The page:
Is Lear Still King?
In a recent decision, the Second Circuit crowned Lear, Inc. v. Adkins, 395 U.S. 653 (1969), but a petition to the Supreme Court has the possibility of dethroning this ruling and Lear.
In Lear, the Court held that a licensee could challenge the validity of patents despite an agreement to the contrary. Contract law, the Court noted, must yield to the public’s interest in ensuring monopolies do not go unchecked. Lear, Inc., 395 U.S. at 670-71. Since that decision, courts have taken varied approaches to Lear. See, e.g., Licensee Patent Validity Challenges Following MedImmune: Implications for Patent Licensing,. 3 HASTINGS SCI. & TECH. L.J. 243-439 (2011).
Recently in Rates Tech. Inc. v. Speakeasy, Inc., et al., the Second Circuit held that a provision to not challenge validity entered into prior to litigation, but after an accusation of infringement is void under Lear. Speakeasy (which at the time was owned by Best Buy) previously entered into a license agreement with Rates Technology Inc. (“RTI”) where it agreed not to challenge the validity of RTI’s patents. Three years later Speakeasy was sold to several entities. RTI thereafter alleged that these entities infringed its patents. As such they filed a declaratory judgment action of invalidity and non-infringement. In conjunction with that, RTI filed a complaint against Speakeasy (and others) alleging breach of contract by virtue of Speakeasy allegedly providing information to the several entities concerning the validity of RTI’s patents.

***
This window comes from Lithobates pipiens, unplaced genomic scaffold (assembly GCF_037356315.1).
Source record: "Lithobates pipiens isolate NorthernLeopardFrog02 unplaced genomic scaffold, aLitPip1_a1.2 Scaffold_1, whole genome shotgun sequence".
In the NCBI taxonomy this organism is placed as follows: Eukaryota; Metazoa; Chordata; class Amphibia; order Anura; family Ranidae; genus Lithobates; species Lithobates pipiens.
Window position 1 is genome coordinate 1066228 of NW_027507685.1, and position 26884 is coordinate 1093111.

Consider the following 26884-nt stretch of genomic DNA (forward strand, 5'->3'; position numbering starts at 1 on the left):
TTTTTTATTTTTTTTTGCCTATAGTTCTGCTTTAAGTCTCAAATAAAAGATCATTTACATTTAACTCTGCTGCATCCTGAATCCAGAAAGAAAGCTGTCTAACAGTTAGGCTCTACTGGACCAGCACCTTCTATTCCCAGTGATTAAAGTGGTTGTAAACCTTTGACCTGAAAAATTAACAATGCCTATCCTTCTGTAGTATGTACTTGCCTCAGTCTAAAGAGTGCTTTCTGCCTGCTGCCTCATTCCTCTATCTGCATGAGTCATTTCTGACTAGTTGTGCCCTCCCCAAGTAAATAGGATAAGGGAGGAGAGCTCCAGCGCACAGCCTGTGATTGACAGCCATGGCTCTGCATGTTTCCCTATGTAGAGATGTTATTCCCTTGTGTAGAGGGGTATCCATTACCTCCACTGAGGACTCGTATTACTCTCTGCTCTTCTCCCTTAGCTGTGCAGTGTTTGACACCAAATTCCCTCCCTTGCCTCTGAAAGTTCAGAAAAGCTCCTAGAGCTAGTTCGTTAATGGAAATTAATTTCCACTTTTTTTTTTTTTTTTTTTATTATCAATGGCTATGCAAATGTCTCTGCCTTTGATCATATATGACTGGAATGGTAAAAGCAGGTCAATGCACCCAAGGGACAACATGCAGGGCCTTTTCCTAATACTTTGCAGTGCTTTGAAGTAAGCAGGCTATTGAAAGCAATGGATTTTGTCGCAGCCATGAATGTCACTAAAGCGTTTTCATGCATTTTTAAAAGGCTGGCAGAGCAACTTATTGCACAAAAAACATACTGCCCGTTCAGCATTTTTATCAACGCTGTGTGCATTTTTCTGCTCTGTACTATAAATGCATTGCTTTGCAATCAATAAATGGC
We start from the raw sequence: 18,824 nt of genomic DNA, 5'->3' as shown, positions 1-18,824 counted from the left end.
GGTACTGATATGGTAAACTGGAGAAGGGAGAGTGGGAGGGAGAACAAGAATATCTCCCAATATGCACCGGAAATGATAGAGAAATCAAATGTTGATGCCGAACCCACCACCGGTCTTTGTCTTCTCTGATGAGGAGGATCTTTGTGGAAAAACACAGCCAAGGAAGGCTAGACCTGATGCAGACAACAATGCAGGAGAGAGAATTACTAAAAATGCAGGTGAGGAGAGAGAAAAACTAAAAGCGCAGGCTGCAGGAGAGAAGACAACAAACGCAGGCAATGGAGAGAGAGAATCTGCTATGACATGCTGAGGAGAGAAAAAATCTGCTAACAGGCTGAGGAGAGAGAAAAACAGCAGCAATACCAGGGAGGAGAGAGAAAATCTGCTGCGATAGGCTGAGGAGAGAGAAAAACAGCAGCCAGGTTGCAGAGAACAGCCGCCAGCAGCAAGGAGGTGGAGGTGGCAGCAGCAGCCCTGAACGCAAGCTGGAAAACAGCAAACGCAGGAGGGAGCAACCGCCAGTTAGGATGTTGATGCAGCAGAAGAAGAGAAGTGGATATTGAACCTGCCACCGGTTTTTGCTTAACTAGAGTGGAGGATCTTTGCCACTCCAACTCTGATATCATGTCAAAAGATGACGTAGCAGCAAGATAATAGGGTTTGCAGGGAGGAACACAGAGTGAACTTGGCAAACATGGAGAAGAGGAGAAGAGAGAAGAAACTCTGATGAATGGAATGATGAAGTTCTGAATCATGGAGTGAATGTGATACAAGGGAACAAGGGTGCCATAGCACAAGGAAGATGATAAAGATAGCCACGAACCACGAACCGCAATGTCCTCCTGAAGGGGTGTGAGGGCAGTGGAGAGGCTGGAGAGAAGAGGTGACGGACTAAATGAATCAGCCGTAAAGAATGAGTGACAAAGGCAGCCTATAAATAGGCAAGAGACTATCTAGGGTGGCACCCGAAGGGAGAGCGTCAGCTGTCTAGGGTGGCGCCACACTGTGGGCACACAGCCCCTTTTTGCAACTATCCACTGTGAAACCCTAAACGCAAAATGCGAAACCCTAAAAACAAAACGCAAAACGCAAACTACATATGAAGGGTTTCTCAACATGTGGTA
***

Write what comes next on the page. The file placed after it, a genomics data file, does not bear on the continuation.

In affirming the dismissal of RTI’s complaint and finding pre-litigation “no challenge” provisions void under Lear, the appeals panel reasoned that there is no discovery available (like in litigation) to properly assess and then challenge validity. The Court did, however, leave open whether similar post-litigation “no-challenge” provisions could be enforced.
The kingdom of Lear, however, might be short lived as RTI earlier this month petitioned for a writ of certiorari. RTI believes that the Second Circuit’s decision conflicts with the Federal Circuit’s ruling in Flex-Foot Inc. v. CRP Inc., 238 F.3d 1362 (Fed. Cir. 2001), which held that the enforcement of settlement agreements and res judicata outweigh the policy of challenging patent validity. Just recently, the Supreme Court requested that Speakeasy respond to the petition by early December. As background, generally most of the respondents (e.g., Speakeasy) initially waive their right to respond; however, before deciding whether to grant or deny certiorari, the Court in a select number of cases may request a response.
Gibbons will stay tuned to developments on this important front.